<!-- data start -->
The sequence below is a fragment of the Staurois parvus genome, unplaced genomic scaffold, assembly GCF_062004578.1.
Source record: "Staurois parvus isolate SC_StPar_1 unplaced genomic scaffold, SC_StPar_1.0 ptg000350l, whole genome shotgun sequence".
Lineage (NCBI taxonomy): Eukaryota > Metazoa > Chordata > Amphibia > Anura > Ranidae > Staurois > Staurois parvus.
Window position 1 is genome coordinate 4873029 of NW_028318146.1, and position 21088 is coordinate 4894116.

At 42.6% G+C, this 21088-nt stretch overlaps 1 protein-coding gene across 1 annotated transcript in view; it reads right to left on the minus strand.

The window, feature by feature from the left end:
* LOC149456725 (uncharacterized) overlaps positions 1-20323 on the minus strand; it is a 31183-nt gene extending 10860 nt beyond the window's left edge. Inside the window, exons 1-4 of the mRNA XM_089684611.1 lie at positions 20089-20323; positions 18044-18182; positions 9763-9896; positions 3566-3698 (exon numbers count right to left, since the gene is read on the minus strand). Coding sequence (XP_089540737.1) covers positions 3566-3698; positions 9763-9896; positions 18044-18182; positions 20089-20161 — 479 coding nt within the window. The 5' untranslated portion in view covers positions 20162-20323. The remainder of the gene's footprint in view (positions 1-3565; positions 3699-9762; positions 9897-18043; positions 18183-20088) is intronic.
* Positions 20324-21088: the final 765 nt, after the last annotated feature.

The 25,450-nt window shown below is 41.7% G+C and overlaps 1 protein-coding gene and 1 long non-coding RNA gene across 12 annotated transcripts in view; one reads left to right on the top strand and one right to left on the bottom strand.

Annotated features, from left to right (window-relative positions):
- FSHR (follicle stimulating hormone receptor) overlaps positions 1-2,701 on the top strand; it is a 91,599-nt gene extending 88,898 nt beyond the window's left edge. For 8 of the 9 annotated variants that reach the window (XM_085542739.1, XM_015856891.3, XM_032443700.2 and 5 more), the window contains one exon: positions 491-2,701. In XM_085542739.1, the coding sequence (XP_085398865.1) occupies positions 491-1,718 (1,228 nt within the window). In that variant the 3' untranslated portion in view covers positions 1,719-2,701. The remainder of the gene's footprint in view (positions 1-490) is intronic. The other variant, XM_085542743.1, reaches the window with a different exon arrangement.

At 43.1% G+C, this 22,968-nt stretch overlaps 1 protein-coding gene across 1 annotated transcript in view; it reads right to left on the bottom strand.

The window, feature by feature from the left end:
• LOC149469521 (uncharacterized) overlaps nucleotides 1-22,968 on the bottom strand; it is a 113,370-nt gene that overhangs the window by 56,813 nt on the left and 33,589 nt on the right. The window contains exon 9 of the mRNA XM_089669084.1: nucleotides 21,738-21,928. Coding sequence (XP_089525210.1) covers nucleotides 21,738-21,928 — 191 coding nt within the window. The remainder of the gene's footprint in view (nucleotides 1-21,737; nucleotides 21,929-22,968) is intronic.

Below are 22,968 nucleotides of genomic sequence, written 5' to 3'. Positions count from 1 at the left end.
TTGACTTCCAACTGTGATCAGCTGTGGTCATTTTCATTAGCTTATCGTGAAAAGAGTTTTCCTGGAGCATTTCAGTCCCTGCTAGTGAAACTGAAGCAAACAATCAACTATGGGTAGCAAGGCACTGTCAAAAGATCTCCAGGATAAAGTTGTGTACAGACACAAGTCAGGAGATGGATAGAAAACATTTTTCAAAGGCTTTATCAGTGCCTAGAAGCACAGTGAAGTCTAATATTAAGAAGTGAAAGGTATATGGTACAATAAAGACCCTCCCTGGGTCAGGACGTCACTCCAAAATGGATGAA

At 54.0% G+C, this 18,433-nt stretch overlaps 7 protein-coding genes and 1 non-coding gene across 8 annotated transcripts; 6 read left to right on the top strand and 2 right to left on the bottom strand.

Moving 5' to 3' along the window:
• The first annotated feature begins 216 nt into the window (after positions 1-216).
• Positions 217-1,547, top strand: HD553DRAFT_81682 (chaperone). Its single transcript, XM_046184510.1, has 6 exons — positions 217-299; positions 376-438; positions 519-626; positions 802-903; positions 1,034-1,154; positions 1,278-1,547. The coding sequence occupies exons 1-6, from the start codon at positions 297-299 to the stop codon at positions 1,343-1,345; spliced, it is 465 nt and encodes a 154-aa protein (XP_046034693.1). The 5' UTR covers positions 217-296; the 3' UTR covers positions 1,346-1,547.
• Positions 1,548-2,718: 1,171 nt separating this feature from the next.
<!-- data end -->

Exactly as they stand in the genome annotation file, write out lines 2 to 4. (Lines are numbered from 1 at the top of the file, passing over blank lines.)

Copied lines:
Source record: "Staurois parvus isolate SC_StPar_1 unplaced genomic scaffold, SC_StPar_1.0 ptg000350l, whole genome shotgun sequence".
Lineage (NCBI taxonomy): Eukaryota > Metazoa > Chordata > Amphibia > Anura > Ranidae > Staurois > Staurois parvus.
Window position 1 is genome coordinate 4873029 of NW_028318146.1, and position 21088 is coordinate 4894116.